Build path for java classes changed from 3.x to 4.x


(Steve Cohen) #1

I have some gradle buildscript code that wants to compile a bunch of files in one subproject and include them in other subprojects. I have noticed that in version 3.x gradle put such files under build/classes/main and in 4.x at build/classes/java/main..

This is very annoying. It’s not expected behaviour to have builds break due to changing gradle versions, and I don’t think you would want that as it would make users shy of upgrading.

And also, it’s non-analogous to the source path which is, of course src/main/java so the analog would be build/classes/main/java, not build/classes/java/main.


(Benjamin Muschko) #2

I have some gradle buildscript code that wants to compile a bunch of files in one subproject and include them in other subprojects.

It sounds like you are referencing those paths by hard-coding then. It would be better (and not error-prone) to ask the source set about it.

It’s not expected behaviour to have builds break due to changing gradle versions, and I don’t think you would want that as it would make users shy of upgrading.

We made that change with a major version. Based on semantic versioning that means that some of the changes might be breaking changes. It was a required change so we could make other optimizations.


(Steve Cohen) #3

Thanks.

Please explain “ask the source set”. Not sure what you mean. It sounds good but I’m not familiar with that construct.

Our use case is kind of an edge case. We wish to build two rpm files which contain a war file with the same classes, but have some differences. We want to compile the code in one place and include it in the war and not as a jar file but as class files.

Why did you choose build/classes/java/main rather than build/classes/main/java which would be more analogous to the source tree?


(Benjamin Muschko) #4

Please explain “ask the source set”.

apply plugin: 'java'

task printSourceSetOutputDir {
    doLast {
        println sourceSets.main.java.outputDir
    }
}

Why did you choose build/classes/java/main rather than build/classes/main/java which would be more analogous to the source tree?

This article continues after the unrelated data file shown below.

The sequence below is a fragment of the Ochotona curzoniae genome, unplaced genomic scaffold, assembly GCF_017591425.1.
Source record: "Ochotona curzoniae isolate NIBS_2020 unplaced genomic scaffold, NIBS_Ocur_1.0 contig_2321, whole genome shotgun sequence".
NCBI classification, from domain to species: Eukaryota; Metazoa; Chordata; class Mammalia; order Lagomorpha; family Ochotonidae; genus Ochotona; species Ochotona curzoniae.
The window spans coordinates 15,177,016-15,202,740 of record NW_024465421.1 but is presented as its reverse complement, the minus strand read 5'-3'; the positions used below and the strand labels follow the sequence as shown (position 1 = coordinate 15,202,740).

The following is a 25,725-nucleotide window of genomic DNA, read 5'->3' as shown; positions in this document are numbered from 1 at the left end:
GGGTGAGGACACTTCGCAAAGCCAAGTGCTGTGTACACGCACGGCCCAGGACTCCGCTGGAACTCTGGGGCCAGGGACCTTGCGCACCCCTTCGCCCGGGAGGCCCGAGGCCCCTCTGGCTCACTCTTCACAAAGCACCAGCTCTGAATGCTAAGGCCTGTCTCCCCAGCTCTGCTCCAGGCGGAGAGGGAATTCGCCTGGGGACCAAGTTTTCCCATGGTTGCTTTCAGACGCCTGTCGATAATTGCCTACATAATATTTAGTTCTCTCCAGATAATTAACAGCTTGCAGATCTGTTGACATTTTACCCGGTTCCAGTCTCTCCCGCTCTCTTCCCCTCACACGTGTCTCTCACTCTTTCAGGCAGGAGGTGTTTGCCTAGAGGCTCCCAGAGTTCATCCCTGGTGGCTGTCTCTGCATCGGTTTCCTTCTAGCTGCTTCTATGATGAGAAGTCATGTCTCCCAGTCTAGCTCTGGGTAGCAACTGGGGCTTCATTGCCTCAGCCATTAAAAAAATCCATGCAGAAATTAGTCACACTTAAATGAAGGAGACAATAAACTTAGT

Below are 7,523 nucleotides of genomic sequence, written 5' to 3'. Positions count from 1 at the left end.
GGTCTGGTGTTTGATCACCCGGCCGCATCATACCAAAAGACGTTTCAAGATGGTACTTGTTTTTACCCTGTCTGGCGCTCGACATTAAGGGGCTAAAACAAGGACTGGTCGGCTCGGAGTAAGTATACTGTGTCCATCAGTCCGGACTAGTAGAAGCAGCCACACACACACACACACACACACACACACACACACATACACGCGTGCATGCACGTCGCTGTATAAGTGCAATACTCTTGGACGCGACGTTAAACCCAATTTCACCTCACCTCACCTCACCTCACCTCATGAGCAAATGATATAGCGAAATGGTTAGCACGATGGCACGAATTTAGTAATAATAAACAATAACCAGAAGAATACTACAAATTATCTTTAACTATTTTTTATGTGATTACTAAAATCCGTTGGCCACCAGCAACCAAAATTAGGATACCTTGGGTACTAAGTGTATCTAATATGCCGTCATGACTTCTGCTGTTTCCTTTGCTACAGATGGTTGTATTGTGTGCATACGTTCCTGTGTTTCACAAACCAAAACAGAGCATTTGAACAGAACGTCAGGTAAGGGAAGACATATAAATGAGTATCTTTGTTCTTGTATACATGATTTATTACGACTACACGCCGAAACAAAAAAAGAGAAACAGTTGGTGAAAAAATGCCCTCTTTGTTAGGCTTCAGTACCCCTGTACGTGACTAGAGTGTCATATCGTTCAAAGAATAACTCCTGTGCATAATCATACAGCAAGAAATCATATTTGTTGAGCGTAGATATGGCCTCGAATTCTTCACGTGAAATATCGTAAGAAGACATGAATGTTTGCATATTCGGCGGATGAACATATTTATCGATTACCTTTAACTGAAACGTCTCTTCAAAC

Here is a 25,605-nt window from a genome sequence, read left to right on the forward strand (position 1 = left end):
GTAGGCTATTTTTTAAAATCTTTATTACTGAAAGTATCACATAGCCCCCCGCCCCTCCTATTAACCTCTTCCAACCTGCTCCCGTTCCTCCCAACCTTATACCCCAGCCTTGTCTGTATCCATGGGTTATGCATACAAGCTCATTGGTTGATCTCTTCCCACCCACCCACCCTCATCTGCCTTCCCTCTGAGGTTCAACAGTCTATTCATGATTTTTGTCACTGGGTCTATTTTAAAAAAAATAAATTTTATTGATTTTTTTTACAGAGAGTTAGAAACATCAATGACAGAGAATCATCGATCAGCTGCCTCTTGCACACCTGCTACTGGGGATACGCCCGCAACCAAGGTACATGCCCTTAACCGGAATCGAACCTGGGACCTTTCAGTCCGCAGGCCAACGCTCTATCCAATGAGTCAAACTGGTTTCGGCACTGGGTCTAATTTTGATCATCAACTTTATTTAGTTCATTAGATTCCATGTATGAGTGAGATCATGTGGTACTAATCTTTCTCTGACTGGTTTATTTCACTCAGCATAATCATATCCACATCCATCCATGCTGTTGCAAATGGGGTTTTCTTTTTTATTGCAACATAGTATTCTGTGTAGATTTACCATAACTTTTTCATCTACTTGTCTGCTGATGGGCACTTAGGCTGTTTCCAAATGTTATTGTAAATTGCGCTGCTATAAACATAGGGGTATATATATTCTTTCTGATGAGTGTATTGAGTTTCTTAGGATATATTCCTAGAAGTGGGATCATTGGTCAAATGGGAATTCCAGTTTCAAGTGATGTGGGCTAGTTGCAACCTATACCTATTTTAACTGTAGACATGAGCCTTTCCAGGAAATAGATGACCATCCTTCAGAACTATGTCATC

Not quite sure. I was not involved in that change. @Stefan_Wolf @sterling Do you know by any chance?


(Steve Cohen) #5

thanks. Always some new tricks, though it’s probably old hand to you.
Oh, and it works like a charm!


(Benjamin Muschko) #6

The source set concept has been around for a long time. I think this use case clearly demonstrated the benefit of Gradle’s model. You can ask domain objects for their runtime value.

I suggest sitting in on one of the free Gradle trainings where we definitely discuss source sets and their use. We are also planning to write a guide on it.


(Mark Vieira) #7

This is the logical structure: build directory > output type > source set > language.

We certainly could switch the last two but it makes more sense to group output by source set than by language. I want all my main code in one directory, and all my test code in another, rather that split. In the end it doesn’t really matter how the stuff is arranged in the build directory.

By the way, this change was introduced to support multiple output directories per source set. So we now separate Java and Groovy classes. You should be calling sourceSets.main.output.classesDirs to get this information since you might have multiple directories with .class files in them if you use both Java and Groovy.


(Sterling Greene) #8

The reason we went with build/classes/java/main vs build/classes/main/java is that it was less likely to break in strange ways with builds and plugins that hardcoded the path to build/classes/main or snuck outputs into build/classes/main.

If we used build/classes/main/java and had tasks that put things into build/classes/main or read things from build/classes/main, it might look like you had classes with the package java.your.package.structure because of the nesting.